A key to designing a solution to a challenge is to get close to the issue and work with the people we are trying to help – this is participant-led design.
We don’t need to have the answers, and we must not make assumptions about what may or may not work best. What we must do is facilitate the right environment to support the people involved in formulating and developing a solution that will work for them in their community.
Experience shows that when girls are asked to co-design a programme or project, they are more likely to buy into, own, commit to and enjoy the activity. If this is achieved, it’s more likely that an initiative can be sustained, and outcomes will be long lasting or become embedded as a culture or even a habit.
A fundamental principle of a HERA programme is to ensure that the girls are consulted from the very beginning and that no programme is delivered until the participants have been asked what they want. Methods of participant led design or co-creation include surveys, workshops and interviews.
How do we implement a participant-led approach?
If the group of participants hasn’t already been established; identify a target demographic and geographic area Depending on the group, engage other service providers to help recruit girls who will initially be involved in the programme. This may include schools, social workers, religious organisations, Girl Guide NZ, local Council Facilities
Be aware of requirements for parental/carer agreement. While it may not be your responsibility (i.e. if you’re working with a school), it’s valuable to foster relationships with parents/carers, particularly in the early stages, to promote the benefits of physical activity. Additionally, if they are likely to present barriers which impact the girls participating, it would be useful to understand and work through before time is spent developing a programme.
Recruit other adults, senior students or even ambassadors to support the process. This may be individuals who already have an established relationship with some participants or can facilitate discussions. If you have a budget, consider outside organisations who work in this field; they often have experience at discussing and challenging ideas. Don’t underestimate the power that encouragement from peers can have on engaging girls in sport or physical activity.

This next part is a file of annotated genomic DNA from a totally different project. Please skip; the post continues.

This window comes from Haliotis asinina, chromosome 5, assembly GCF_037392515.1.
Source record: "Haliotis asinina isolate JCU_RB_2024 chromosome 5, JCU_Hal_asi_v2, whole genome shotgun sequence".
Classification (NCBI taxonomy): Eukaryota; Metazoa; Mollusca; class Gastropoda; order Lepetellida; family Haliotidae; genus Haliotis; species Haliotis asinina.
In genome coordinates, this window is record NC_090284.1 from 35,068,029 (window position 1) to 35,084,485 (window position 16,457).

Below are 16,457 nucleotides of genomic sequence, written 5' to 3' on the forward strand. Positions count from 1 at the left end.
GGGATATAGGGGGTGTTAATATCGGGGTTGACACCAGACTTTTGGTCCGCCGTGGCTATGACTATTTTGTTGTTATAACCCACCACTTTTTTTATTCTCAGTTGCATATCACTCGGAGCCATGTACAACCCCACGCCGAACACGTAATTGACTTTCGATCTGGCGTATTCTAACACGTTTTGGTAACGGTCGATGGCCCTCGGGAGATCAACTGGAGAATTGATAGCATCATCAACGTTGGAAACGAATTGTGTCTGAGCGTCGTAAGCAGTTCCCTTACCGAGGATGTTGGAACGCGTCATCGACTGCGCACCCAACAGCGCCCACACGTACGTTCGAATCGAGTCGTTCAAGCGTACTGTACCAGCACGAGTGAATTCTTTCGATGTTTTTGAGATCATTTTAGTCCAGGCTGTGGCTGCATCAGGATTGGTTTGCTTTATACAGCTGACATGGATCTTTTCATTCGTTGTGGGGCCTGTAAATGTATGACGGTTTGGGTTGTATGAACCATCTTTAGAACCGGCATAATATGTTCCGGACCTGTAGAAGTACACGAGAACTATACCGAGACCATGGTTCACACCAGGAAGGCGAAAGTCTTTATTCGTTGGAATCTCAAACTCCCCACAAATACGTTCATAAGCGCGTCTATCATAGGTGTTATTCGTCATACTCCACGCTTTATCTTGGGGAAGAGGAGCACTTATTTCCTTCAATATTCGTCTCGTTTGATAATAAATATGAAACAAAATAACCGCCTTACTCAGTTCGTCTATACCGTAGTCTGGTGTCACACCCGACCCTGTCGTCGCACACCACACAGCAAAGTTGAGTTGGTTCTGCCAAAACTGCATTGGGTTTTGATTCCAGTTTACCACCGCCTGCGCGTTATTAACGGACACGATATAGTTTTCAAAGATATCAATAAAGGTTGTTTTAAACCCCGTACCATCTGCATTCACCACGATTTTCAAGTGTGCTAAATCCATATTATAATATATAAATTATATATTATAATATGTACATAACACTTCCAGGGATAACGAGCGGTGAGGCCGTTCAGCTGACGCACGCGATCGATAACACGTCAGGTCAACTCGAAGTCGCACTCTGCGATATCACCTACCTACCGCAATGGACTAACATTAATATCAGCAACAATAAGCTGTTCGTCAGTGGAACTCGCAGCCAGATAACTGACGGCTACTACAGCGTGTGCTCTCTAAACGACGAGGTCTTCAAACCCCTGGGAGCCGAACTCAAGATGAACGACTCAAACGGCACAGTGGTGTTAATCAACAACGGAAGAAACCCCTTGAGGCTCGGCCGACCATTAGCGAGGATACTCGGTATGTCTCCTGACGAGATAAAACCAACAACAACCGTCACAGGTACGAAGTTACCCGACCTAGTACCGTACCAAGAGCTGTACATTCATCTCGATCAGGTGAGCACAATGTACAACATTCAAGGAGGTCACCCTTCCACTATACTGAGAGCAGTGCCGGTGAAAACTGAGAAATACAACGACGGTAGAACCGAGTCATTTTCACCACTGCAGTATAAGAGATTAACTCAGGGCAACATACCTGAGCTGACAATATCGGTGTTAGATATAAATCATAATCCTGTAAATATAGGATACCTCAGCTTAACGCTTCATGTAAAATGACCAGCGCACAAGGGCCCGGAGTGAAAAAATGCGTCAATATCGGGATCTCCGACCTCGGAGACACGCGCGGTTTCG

Depending on the scale of the project, bring the girls together as one group or smaller local groups for the first workshop session.
Create a safe and relaxed environment. Make sure everyone feels comfortable to contribute and emphasis that any idea is a good idea. Offer various ways for the girls to offer up their opinion, whether it be verbally or written. Consider having a ‘Post It Park’ on the wall where girls can add ideas throughout the session.
Set out clear goals about the purpose of the session and what you, as the deliverer, would like to achieve and generally what the girls, as participants, would like to achieve. Then, let go of any pre-conceived ideas you may have to ensure that that you are being led by the participant.
Ask questions to identify what the girls want and determine any potential challenges or barriers (see useful questions document in downloads). Provide options and examples, not just open-ended questions, especially if it’s a struggle to create good conversation. Allow conversations to develop naturally and organically as much as possible.
Everyone can have a say. If someone is dominating the conversation, make sure you let other voices be heard. Ensure you are actively listening to responses and continually check, challenge and clarify to ensure what the girls are saying has been understood and noted.
If the group produces several ideas, ask them to rank them in terms of importance, to help decide where to focus first. Post It notes are a very useful tool to take with you!
It’s likely that the programme could be to help deliver specific outcomes for your organisation. It’s okay to ensure that the design reflects this and if the conversation goes completely off track, bring it back with a reminder of everyone’s goals.
Understand that participant led design can be a time-consuming approach and several sessions may be required to design a suitable programme. Once a programme has been designed and implemented, it’s okay to continually refine, test and re-evaluate to ensure it works for all parties, is still relevant and is positively impacting those involved.
Documents to Download
Download your own PDF version below.
Useful Questions for implementing a Participant-Led approach.